Three YouTube Baduk Stars

FotorCreated

The world of online baduk has been blessed recently with the appearance of three outstanding YouTube personalities: Andrew Jackson (4d), Nick Sibicky (4d), and Lee Haijin (3p).  Each channel offers something different. Both Jackson and Sibicky lecture at the Seattle Go Center for single-digit and double-digit kyus respectively. Their lessons focus on everything from basic tactics to higher-level techniques, such as not helping an opponent make shape.

Lee takes a different tack. Posting as Haylee L., Lee, a Korean professional with the International Go Federation, records herself playing baduk and thinking out loud. Her purpose is to open the mind of a professional player to viewers. Anecdotally, commenters attribute their improvements of one or two stones to watching Lee’s videos. There is nothing quite like Lee’s channel elsewhere on the internet – it is a real treat for baduk players everywhere.

As of this writing, Jackson has 44 single-digit kyu classes posted. Sibicky clocks in at more than 140 double-digit kyu lectures. Lee just celebrated her 100th video. Aside from multi-part lectures, such as Sibicky’s series on fuseki, viewers can jump around these channels without risking continuity issues.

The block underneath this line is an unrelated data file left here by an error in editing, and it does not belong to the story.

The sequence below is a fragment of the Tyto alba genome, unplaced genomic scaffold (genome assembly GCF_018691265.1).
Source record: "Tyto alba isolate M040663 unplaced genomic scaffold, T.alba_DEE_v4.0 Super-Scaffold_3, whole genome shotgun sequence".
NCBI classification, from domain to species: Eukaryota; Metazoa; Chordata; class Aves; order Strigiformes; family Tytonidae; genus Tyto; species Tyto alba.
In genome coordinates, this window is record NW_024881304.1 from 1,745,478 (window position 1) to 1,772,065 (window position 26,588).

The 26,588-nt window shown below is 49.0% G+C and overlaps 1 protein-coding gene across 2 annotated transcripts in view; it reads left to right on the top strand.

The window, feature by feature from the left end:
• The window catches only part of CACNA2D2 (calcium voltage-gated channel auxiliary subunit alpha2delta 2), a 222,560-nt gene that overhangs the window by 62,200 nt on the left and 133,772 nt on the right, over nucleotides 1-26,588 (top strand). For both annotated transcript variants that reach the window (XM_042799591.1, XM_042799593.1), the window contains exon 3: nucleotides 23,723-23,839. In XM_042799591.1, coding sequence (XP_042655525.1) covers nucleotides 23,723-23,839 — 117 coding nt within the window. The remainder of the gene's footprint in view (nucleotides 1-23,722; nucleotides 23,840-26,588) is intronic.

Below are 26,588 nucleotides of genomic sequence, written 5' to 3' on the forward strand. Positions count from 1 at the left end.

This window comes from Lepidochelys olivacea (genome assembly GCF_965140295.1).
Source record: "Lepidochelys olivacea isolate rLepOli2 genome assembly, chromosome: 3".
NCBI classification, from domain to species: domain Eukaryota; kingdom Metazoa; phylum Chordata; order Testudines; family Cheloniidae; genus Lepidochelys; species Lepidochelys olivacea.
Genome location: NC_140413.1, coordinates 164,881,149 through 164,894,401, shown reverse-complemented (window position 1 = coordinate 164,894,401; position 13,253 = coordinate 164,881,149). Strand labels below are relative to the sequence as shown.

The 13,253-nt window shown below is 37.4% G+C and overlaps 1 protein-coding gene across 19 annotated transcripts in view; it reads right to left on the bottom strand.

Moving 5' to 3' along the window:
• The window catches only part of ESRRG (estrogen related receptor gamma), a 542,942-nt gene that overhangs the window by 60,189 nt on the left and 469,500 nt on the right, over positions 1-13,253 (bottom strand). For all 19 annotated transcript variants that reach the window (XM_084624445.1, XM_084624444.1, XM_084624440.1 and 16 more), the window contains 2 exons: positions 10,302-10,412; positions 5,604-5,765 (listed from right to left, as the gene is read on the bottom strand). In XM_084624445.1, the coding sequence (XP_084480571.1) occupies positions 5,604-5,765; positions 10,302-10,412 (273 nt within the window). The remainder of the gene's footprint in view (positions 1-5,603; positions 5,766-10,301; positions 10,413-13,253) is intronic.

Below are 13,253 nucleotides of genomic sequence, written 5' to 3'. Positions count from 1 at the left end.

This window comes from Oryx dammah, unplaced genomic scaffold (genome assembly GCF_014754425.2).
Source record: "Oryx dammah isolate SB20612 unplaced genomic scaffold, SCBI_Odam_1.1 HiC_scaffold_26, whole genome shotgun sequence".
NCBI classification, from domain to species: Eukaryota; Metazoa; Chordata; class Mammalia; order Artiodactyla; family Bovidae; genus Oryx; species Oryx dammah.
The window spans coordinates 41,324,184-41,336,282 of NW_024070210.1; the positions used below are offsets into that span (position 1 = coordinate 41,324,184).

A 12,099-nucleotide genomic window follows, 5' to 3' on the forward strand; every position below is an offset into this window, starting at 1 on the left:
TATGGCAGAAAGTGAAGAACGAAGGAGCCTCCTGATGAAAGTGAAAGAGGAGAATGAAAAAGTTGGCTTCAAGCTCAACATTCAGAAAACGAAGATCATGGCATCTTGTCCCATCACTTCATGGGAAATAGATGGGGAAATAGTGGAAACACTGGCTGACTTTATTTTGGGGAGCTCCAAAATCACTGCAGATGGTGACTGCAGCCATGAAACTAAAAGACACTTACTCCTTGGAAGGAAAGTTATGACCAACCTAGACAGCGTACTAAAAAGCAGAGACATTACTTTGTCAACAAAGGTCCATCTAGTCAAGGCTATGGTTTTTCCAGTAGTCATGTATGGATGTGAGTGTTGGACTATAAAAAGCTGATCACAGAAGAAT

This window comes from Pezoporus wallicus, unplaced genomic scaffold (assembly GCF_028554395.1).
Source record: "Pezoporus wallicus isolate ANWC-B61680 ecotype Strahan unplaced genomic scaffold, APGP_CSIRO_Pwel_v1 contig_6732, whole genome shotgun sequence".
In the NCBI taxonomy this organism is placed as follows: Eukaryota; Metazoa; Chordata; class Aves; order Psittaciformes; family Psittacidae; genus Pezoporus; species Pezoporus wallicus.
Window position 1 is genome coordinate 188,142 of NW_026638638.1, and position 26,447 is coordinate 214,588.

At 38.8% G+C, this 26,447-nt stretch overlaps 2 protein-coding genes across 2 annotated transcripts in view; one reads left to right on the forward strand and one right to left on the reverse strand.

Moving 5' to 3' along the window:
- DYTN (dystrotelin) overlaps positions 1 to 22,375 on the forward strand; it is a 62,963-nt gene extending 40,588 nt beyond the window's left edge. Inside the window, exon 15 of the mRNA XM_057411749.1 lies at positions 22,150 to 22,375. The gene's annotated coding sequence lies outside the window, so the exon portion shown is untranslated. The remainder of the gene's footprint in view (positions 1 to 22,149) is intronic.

Through their combined efforts, these three YouTube personalities have made a valuable contribution to baduk players of all ranks and abilities. Even considering that, at times, I do not understand the material, my own experience has been uniformly positive. I also do not seem to be alone. Based on the ratings and comments these videos receive, their producers should be encouraged, and I hope that this groundswell of support inspires Jackson, Sibicky, and Lee to continue their outstanding work.

Studying With Daily Pro Go

This week I discovered Daily Pro Go (DPG), a Tumblr blog that posts professional baduk game records each day. The site is simple and easy to navigate. DPG maintains an archive of games they’ve published and their “about” page links to useful resources for studying professional games – including this essay, this video, and this article.

Amateurs (like me) will struggle to understand the reasoning behind professional moves, but replaying these games will help develop a feeling for good shape and the flow of the stones. With practice these master games should become more comprehensible. For this reason, I recommend following DPG on Twitter and delving into its archives.